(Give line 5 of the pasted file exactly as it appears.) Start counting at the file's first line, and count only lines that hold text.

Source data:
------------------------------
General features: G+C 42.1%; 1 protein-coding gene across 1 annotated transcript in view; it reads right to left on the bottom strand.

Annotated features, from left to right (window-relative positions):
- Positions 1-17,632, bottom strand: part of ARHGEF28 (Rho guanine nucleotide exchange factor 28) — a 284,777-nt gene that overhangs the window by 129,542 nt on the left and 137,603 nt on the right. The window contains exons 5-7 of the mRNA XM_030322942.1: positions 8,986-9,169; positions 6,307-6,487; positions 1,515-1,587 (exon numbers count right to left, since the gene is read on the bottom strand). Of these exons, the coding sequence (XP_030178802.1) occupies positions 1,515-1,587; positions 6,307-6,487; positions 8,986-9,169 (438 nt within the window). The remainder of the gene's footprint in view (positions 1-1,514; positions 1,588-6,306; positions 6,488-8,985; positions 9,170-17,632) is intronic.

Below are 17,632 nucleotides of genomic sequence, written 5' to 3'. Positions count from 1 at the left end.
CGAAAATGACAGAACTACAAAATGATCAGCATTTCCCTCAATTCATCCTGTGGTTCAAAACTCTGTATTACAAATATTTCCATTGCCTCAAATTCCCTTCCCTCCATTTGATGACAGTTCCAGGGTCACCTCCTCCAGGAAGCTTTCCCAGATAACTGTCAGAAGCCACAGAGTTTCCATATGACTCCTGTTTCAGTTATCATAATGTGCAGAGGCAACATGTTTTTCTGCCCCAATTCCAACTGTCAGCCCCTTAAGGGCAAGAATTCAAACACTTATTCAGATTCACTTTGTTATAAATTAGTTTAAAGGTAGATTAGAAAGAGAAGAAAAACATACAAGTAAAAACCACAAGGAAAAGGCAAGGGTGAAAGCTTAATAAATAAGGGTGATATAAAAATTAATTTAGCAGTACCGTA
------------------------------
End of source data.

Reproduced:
CGAAAATGACAGAACTACAAAATGATCAGCATTTCCCTCAATTCATCCTGTGGTTCAAAACTCTGTATTACAAATATTTCCATTGCCTCAAATTCCCTTCCCTCCATTTGATGACAGTTCCAGGGTCACCTCCTCCAGGAAGCTTTCCCAGATAACTGTCAGAAGCCACAGAGTTTCCATATGACTCCTGTTTCAGTTATCATAATGTGCAGAGGCAACATGTTTTTCTGCCCCAATTCCAACTGTCAGCCCCTTAAGGGCAAGAATTCAAACACTTATTCAGATTCACTTTGTTATAAATTAGTTTAAAGGTAGATTAGAAAGAGAAGAAAAACATACAAGTAAAAACCACAAGGAAAAGGCAAGGGTGAAAGCTTAATAAATAAGGGTGATATAAAAATTAATTTAGCAGTACCGTA